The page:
How to Listen Better?

There are two listening exercises that are very effective in developing this hugely important and impactful skill. And to be clear, listening is a skill that can be improved. With practice.


First, let me start with a quote that I recently read on listening that has stayed with me.


“Most people do not listen with the intent to understand; they listen with the intent to reply.” – Stephen R. Covey


Take a second to think back to the last conversation you had. Were you listening to reply? Or really listening to understand?  Chances are you weren’t even thinking about one or the other.


A few big lessons I’ve learned over the last few years has been around listening and how to get better at it.


Listening is a key fundamental skill needed to be a good coach and mentor and it’s something you get to practice a lot of when in these positions.


The first useful exercise that’s worth sharing is around ‘Active Listening’. It’s simple, powerful, difficult and fun.


Find a teammate or friend that you can practice with. Have them agree to talk about something important to them for 2 minutes. During this time, you are only permitted to listen, completely. That means no words back, no nodding. Nothing. Just 100% listening in an active engaged way. Try it and see what happens?


Two interesting things emerge. Firstly, you will find it very difficult to keep silent for period. You’ll have to resist the urge to jump in so many times. That’s normal. Because the default is listening to reply or solve. With practice, you’ll get more comfortable with the silence. Even when the other person pauses, which can feel like forever, just sit with it. This is giving them space. The second takeaway normally comes from the talker’s side. They typically don’t get the opportunity to talk uninterrupted for that length of time. They feel they’ve been truly listened too. And in so many cases when people talk, this is all they want! Listening actively to what they’re saying can be very powerful. It also forces you to fully understand and doing so helps you remain present.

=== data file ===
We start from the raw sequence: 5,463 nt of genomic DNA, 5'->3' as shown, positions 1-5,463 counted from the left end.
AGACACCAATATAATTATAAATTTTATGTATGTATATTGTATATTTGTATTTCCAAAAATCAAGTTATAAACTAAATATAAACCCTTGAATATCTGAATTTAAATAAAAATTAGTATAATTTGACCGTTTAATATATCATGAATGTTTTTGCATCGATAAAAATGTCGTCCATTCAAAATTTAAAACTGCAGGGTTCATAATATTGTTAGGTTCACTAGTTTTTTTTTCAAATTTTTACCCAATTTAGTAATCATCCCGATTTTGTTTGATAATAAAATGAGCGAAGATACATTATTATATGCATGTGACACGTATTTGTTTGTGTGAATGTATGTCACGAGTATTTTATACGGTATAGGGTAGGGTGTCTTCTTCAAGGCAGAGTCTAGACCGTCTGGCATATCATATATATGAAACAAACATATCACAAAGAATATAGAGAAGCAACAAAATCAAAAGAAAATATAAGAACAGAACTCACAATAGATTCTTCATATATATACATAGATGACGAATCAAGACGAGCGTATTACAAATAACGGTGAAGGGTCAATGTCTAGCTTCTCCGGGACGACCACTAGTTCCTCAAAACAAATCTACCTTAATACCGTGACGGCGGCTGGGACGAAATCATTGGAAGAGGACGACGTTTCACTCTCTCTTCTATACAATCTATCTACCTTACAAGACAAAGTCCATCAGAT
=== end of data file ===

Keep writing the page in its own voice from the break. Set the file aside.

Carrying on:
The second exercise is where empathy comes into play and is bringing your listening to another higher level.  It’s called ‘Empathetic Listening’ and the set-up is the same as before. 2 minutes between you and a colleague. Only this time, you as the listener are studying what the person is feeling. You’re listening to the words and taking into consideration body language, expressions, and tuning your senses into their emotions. You are to bring an awareness of what feelings you’re experiencing from listening to them. Imagine yourself tuning a dial into their radio frequency.


When the time is up, the listener then feeds back to the speaker what they sensed they were feeling about this situation. Rising above the words. With empathy. With practice, this can be developed and brings a new superpower to your ability to listen.


That’s just 2 quick examples. I’ve been so lucky to have the chance to practice and develop the art of listening through the coaching work and also from the podcast interviews. As an interviewer, listening both actively and empathically has become something I get to do opening and share with others. That’s great real-time practice that has been a huge learning.


Statistics show listening is one of the most underrated and underdeveloped skills we have. However, it’s one we can improve if we become more aware of how we currently do it and take action (like the exercises above) to deliberately practice it. Chances are you have, if you’re like me, about 6-8 meetings every day. So, you’re not short of opportunities.


How do you get better at listening? Would love to hear about that.


Till tomorrow,


Scroll to top